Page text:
You link to a BEST estimated AVERAGE post homogenisation graph. This is meant to contradict. It would be nice if you could compare and contrast the BEST and GISS homogenisations. If they are different, it is another example that undermines the assumption of homogenisation clears out measurement biases, and another example what is a theme of blog – look at data in different ways. But you, following the norm in climatology, do not check your assumptions, nor do you apply any form of objectivity to analysis of data output. You my then start to understand the limitations of the data and the homogenisation processes. Instead you make a waffly statement based on you prejudices to distract from your own lack of understanding, as you did a few months ago on your own blog. Homewood and I both have an accountancy background. In finance if one does complex calculations, one checks the results, or better still get someone else to check. If the data does not stack up, you keep on checking until you understand why it does not stack up. That involves reconciliations. Ones does that until a true and fair view is established. I have been trying to establish with the temperature data, over a number of posts this year. So I suggest the following comment is based on your self-imposed ignorance.
          Essentially you’re promoting the idea that we can’t trust some analysis unless it is perfect.

          Reply
          • But you, following the norm in climatology, do not check your assumptions, nor do you apply any form of objectivity to analysis of data output.

            So I suggest the following comment is based on your self-imposed ignorance.

            Okay, you’re one of those people. I had maybe thought you weren’t. My apologies for butting in. Carry on.

          • Kevin Marshall

             /  21/07/2015

            Update 21/07/15
            ATTP – The above comment is totally out of order. You claim to be a scientist, but you are offering junk opinion. You totally ignore the argument that leads to the conclusion. In particular I avoid picking holes, but state where homogenisation can fail, with examples. I conclude the summary with the following sentience.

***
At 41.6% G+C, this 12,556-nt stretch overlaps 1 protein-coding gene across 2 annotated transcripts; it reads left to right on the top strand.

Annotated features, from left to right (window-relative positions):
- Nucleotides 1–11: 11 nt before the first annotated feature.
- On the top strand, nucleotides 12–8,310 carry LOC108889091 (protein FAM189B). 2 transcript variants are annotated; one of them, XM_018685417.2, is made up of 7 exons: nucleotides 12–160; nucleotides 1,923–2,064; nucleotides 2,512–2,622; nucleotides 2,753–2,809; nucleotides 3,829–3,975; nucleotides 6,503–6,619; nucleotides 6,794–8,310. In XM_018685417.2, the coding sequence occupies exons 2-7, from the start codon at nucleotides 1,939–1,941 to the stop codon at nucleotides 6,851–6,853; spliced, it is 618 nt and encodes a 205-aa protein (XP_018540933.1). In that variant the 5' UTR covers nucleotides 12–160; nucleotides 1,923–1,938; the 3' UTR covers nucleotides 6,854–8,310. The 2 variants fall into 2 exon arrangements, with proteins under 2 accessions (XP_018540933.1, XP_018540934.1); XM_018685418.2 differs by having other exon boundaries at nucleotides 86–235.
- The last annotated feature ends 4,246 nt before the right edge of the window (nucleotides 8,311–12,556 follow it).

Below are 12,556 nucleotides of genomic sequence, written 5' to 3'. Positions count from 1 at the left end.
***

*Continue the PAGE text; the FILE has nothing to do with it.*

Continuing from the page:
Whether or not this failure of understanding is limited to a number of isolated instances with a near zero impact on global temperature anomalies is an empirical matter that will be the subject of my next post.

            That post is

            Climatic Temperature Variations.

  2. Fascinating post. There is definietly more to it than I could ever expected.
    Looking forward to your next post!

    Reply
  3. tom0mason

     /  27/06/2015

    Nice analysis.
    And this is why I insist that homogenization, if it must be done can only be done at the local level, homogenization across large areas is foolhardy, and leads to numbers that are at the best meaningless at worst wildly out of order.
    There is of course the problem that in homogenizing, infilling and averaging the global temperature you dilute the signals of real climate variation. The trend gets hidden, or at lease significantly reduced.
    IMO real climate changes are seen first in the few localities away from places where the climate is relatively invariant and predictable — out at the areas where the local climate is usually more unstable, more variable. Careful and thorough temperature analysis, taking into account the geography and topology of the terrain, at these more variable sites should show the short term climate change, and over a few centuries of data, show whether the trend is heating or cooling.
    My point is that when looking back at previous global climate events the overall average global temperature variation as a percentage of average global temperature was very small, whereas certain localities witness huge (percentage-wise) temperature variations.

    Reply
    • manicbeancounter

       /  27/06/2015

      Thanks Tom for the comment. You say

      There is of course the problem that in homogenizing, infilling and averaging the global temperature you dilute the signals of real climate variation. The trend gets hidden, or at lease significantly reduced.

      I agree. See my follow-up post.
      You also say